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Speach of Mr.Safa in the 16th session of human rights counceling

Human Rights Council
16th session
Item 6
From 28 February to 25 March 2011


Intervention of Khiam Rehabilitation Center for Victims of Torture
Consideration UPR reports (Lebanon)


Secretary General
Mohammad Safa






Dear Mr. President,

Lebanon announced at the United Nations Human Rights Council (UNHRC) in Geneva on November 10, 2010 during the Universal Periodic Review (UPR), its support to 41 recommendations.
The recommendations below were approved by the Lebanese government but they have not been implemented or taken into serious consideration to today’s date. Some of the recommendations are:

1- Ratification of the conventions on the rights of persons with disabilities.
2- Establishing a national commission and a national plan for human rights.
3- Torture and mistreatment convictions.
4- Establishing a national mechanism for the prevention of torture and mistreatment.
5- Adopt the law that calls to stop and protect women from domestic violence.
6- Take appropriate measures to submit overdue reports.

Furthermore, Lebanon declared that it will study 28 recommendations and present its reflections about them no later than the current 16th session of the Human Right Council.

Some of those recommendations are:

- Ratification of the international convention that protects the victims of enforced disappearances.
- Establishing an independent national commission to investigate about the fate of the enforced disappearances.
- Torture convictions.
- Implementation of honor killings as a crime within the Lebanese law.
- Amend the Lebanese law so it corresponds with the child conventions.
- Set up an open invitation to the responsible of the classified procedures related to the Human Right Council.





It appears that Lebanon has not taken serious steps to execute the recommendations listed above even though Lebanon agreed to some of them. Once again it is assumed the reasoning will be similar in nature to the session on November 11th, 2010 (that the current unstable political situation and the resigned government are behind the setback). In our opinion, such rhetoric is neither acceptable nor convincing. What enhances and empowers our beliefs is that Lebanon refused 37 recommendations such as the ratification of the optional protocol of the international covenant regarding the economic, social, educational and civil rights.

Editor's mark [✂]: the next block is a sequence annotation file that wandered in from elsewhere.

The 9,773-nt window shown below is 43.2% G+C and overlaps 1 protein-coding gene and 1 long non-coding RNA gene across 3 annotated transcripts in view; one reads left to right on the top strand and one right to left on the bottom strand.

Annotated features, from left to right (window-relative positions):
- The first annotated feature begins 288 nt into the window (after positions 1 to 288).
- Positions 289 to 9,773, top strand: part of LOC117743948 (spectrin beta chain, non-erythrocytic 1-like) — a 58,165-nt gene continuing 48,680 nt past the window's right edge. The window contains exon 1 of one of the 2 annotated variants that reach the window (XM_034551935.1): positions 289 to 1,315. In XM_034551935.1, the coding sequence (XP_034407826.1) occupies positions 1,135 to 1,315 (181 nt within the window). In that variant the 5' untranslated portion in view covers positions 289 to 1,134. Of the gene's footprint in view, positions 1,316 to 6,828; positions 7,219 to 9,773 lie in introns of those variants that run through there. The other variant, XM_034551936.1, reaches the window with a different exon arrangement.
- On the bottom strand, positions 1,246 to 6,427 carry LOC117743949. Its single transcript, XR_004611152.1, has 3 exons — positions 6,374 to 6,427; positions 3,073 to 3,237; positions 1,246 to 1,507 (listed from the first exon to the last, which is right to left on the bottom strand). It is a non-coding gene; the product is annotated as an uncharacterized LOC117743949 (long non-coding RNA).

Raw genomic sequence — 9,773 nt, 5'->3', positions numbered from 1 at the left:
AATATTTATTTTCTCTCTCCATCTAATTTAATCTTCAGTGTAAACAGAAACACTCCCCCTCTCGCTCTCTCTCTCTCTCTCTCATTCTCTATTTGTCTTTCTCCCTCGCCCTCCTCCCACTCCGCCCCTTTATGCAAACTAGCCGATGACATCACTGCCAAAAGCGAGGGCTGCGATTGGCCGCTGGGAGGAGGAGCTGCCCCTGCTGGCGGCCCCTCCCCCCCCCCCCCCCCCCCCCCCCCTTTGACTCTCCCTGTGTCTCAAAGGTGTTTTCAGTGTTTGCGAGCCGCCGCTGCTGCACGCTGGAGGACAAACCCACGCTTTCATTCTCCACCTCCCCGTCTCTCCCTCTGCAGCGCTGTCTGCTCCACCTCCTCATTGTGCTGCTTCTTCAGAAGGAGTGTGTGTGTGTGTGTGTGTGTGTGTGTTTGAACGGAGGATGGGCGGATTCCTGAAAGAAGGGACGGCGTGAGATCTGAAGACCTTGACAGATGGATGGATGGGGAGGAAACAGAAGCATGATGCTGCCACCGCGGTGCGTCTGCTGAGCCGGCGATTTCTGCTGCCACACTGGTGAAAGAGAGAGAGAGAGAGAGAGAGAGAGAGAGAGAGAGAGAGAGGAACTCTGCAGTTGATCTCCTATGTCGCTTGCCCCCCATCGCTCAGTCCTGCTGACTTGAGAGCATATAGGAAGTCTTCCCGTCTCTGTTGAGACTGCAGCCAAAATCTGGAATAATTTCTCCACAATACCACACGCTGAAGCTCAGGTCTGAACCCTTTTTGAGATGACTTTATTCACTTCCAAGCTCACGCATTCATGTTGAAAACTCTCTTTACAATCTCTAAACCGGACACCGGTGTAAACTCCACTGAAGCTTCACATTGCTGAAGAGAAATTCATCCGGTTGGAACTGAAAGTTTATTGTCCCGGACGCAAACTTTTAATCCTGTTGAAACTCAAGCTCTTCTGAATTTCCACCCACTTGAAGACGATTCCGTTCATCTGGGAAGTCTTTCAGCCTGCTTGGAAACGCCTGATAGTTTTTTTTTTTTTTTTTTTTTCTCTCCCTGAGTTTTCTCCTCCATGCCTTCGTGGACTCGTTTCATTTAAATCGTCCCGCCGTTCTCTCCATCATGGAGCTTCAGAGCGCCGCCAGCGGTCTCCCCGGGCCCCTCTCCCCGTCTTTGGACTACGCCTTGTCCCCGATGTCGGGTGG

Lebanon also refused the policies and optional protocols that agree on the removal of discrimination against women, the cancellation of death sentences, the elimination of the reservation on code 22 of the convention against torture, and the amendment of the personal status law.

Dear Mr. President,
The sectarian system that the Lebanese government justifies and relies on in its report is what instigated the different wars since 1860. It is a sectarian political system that divides the citizens according to their religions and sects, and that is a fatal violation of the International Covenant that is related to the Civil and Political Rights and to the 2nd article of the Universal Declaration of Human Rights which states:
“Everyone is entitled to all the rights and freedoms set forth in this Declaration, without distinction of any kind, such as race, color, sex, language, religion, political or other opinion, national or social origin, property, birth or other status.
Furthermore, no distinction shall be made on the basis of the political, jurisdictional or international status of the country or territory to which a person belongs. Whether it be independent, trust, non-self-governing or under any other limitation of sovereignty.”
Today, Lebanon lies behind the walls of a prison called the sectarian system. This system forces Lebanon’s citizens to remain divided and imprisoned in sectarian states managed by sectarian people and that is against all principles of human rights. Some of the problematic features keeping this prison alive are:
- Employment is based on the sectarian status.
- The election law is sectarian.
- The personal status law is sectarian (and enforces discrimination against Lebanese women).
- The educational systems are sectarian.
The sectarian discrimination is the main reason behind the ongoing threats of civil wars in Lebanon. While we all consider that torture and enforced disappearance are crimes, sectarianism is a bigger horrifying crime against the Lebanese people, as it has devastating consequences on the society as a whole, and that what triggered us to cry out:
“Sectarianism is torture and discrimination!”
Sectarianism conflicts with human rights. Therefore, the struggle to enforce human rights in Lebanon is possible through the elimination of the sectarian political system and the liberation of Lebanese people from this sectarian prison.
Dear Mr. President,
To conclude, we urge Lebanon to present the overdue reports and set a schedule to execute the recommendations that was agreed at the United Nations Human Rights Council (OHCHR) in Geneva on November 10, 2010, during the Universal Periodic Review (UPR). We ask for an elimination of torture and mistreatment in Lebanese prisons, a preventive mechanism in prisons, criminalization of domestic violence, adopt a law and present it to the parliament, adopt a unified civil law of personal status, remove all forms of discrimination against women and the abolition of sectarianism, so that all Lebanese citizens become equal in terms of dignity and rights, cancel the death sentence, approve the political and civil rights of Palestinian refugees, put an end to arbitrary detention, resolve the issue of enforced disappearances and ratify the international convention for the protection of enforced disappearance.

Thank you Mr. President.